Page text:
Whose side is he on? In December 24, 1941, De Gaulle's Free French troops captured two islands from the Vichy government near Newfoundland. Cordell protested this action, and went on to insist the pro-axis Vichy government to be reinstated! That those islands could have proved an ongoing security threat to the Canadian and US convoys crossing an ocean filled with prowling U-Boats never occurred to him.
Entangling fiscal alliances. Hull had initially sponsored a resolution after WW I to hold an international convention to initiate a world trade agreement. In 1934 he pushed Congress to pass the Reciprocal Trade Agreements Act, forerunner to the 1948 General Agreement on Tariffs and Trade (GATT), which would later mutate into the World Trade Organization (WTO) in 1995. Thus the free market becomes bound by artificial constraints under international political influences, counterintuitive to the natural law of supply and demand.
Peace at any price. Referred to the "Father of the United Nations" in drafting, along with his staff, the UN Charter. Receiving the Noble Peace prize for his efforts, Hull acceptance speech included the following remarks. Keep track of the bolded lines on Hull's use of aggressive verbs and technical terms — I will make comment on them shortly.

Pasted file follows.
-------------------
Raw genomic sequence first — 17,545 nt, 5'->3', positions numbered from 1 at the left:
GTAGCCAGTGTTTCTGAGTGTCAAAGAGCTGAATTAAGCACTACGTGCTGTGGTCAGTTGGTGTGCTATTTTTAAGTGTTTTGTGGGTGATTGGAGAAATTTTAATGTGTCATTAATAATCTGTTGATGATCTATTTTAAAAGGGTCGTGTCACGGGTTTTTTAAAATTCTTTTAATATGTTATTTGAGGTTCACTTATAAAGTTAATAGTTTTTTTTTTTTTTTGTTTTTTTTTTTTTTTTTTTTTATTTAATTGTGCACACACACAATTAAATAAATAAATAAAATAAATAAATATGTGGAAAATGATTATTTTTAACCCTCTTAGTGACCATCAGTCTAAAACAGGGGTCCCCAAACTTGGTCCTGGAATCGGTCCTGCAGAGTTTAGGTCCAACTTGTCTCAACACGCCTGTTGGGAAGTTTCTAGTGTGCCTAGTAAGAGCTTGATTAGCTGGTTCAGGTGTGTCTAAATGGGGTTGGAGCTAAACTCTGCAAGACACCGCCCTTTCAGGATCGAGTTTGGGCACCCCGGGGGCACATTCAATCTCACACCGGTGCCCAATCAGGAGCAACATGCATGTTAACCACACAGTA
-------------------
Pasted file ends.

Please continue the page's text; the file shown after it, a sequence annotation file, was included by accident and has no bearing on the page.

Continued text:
"There is no greater responsibility resting upon peoples and governments everywhere than to make sure that enduring peace will this time — at long last — be established and maintained. Fortunately, the war has brought with it not alone a stark realization of what another war would mean to the world, but as well the creation of an international agency through which the nations of the world can, if they so desire, make peace a living reality. Within a few weeks the organization for the maintenance of international peace and security, established by the San Francisco Charter, will be formally launched through the convocation of the first General Assembly of the United Nations. I fully realize that the new organization is a human rather than a perfect instrumentality for the attainment of its great objective. As time goes on it will, I am sure, be improved. The Charter is sufficiently flexible to provide for growth and development, in the light of experience and performance, but I am firmly convinced that with all its imperfections the United Nations Organization offers the peace-loving nations of the world, how, a fully workable mechanism, which will give them peace, if they want peace. To be sure, no piece of social machinery, however well constructed, can be effective unless there is back of it a will and a determination to make it work."